A 49-Foot Asteroid Will Cruise By Earth Tomorrow On Its Closest Approach In 115 Years

A newly discovered asteroid, one that was spotted by NASA merely one day ago, is currently making its way toward Earth and will reach the planet's vicinity tomorrow morning. Barreling through the void of space at nearly 20,400 mph, or more than 26.5 times the speed of sound, the asteroid will swing by Earth in the pre-dawn hours of October 5, quietly passing by our planet from a safe distance of just under 1 million miles.

According to NASA's Jet Propulsion Laboratory (JPL), tomorrow's close encounter with the wayfaring space rock will be one for the records. A report released yesterday by the JPL -- on the very same day that the asteroid was discovered -- highlighted that the upcoming flyby will be the rock's closest approach to Earth in more than a century. As it turns out, although only recently discovered, the asteroid is quite familiar to our corner of space. The rock, which has been dubbed asteroid 2019 TV, occasionally passes through our celestial neighborhood as it orbits the sun once every 2.6 years.

In the past 115 years, the asteroid visited Earth another four times, getting as close as 4.6 million miles in late October 1904. The space rock will come a lot closer to the planet's surface when it pops by for a visit in the morning, making tomorrow's flyby its closest one yet.

A near-Earth asteroid approaching our planet.
Pixabay | urikyo33

Asteroid 2019 TV is expected to swoop in for its close approach at 2:57 a.m. EDT on Saturday. At its closest point to Earth, the rock will fly at a distance of 976,500 miles from the planet's surface, harmlessly cruising by Earth on its journey around the sun. To put that into perspective, that's a little over four times the distance to the moon.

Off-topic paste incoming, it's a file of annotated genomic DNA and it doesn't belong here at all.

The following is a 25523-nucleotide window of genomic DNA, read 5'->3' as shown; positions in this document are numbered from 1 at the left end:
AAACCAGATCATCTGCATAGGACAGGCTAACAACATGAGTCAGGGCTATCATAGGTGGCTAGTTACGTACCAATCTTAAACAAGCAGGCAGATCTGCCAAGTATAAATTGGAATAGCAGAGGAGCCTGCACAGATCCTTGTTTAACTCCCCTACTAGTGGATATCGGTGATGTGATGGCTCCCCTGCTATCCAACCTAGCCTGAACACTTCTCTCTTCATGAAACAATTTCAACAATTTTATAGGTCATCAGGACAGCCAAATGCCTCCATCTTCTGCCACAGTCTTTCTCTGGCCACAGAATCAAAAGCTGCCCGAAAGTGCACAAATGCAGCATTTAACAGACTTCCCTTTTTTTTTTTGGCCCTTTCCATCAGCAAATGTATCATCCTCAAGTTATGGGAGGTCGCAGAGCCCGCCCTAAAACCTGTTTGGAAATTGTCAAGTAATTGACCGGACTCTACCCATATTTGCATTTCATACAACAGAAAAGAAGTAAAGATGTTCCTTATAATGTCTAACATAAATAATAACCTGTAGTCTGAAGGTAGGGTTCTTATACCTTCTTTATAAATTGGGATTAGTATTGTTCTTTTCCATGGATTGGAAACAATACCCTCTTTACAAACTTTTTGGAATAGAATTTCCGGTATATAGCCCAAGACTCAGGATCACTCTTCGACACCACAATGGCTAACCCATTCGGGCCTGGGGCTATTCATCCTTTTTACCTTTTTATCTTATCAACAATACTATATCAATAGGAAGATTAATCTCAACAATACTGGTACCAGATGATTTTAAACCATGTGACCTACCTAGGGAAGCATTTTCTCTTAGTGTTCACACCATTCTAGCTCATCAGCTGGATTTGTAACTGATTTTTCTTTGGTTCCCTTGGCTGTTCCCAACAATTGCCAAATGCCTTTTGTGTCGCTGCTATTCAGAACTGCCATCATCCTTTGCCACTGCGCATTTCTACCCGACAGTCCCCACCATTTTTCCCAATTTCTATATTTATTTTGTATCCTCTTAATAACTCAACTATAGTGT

Tomorrow's flyby comes just one day after a tiny 36-foot asteroid skimmed Earth nearly as close as the moon on Friday afternoon.

A near-Earth asteroid approaching our planet.
Pixabay | urikyo33

Size-wise, asteroid 2019 TV is not particularly hefty. The rock is only slightly larger than yesterday's celestial visitor, per NASA's Center for Near-Earth Object Studies (CNEOS). The asteroid is thought to be at least 21.6 feet wide and is estimated to measure up to 49 feet in diameter. This places it rather on the small side, especially considering that Earth has seen some truly massive asteroids swing by over the past couple of weeks.

After studying its orbital path in order to plot its course through the inner solar system, JPL scientists determined that asteroid 2019 TV has the potential of being "Earth-crossing" and classified it as an Apollo-type asteroid. As NASA explains, Apollo asteroids get their name from the famous asteroid 1862 Apollo and all share a common trait -- they zip through the solar system on an orbit that occasionally allows them to intersect that of Earth.

Screen capture showing the orbit of asteroid 1862 Apollo, a nearly mile-wide space rock that orbits the sun once every 651 days.
Wikimedia Commons | NASA

The last time that asteroid 2019 TV wandered through our corner of the solar system was in late 1944. At the time, the rock buzzed Earth from nearly 32 million miles away. The asteroid will double back for another visit six decades from now, in 2080, when it will pass at a staggering distance of 45 million miles from the planet's surface. After that, it will disappear for a little over a century, only to return in 2186.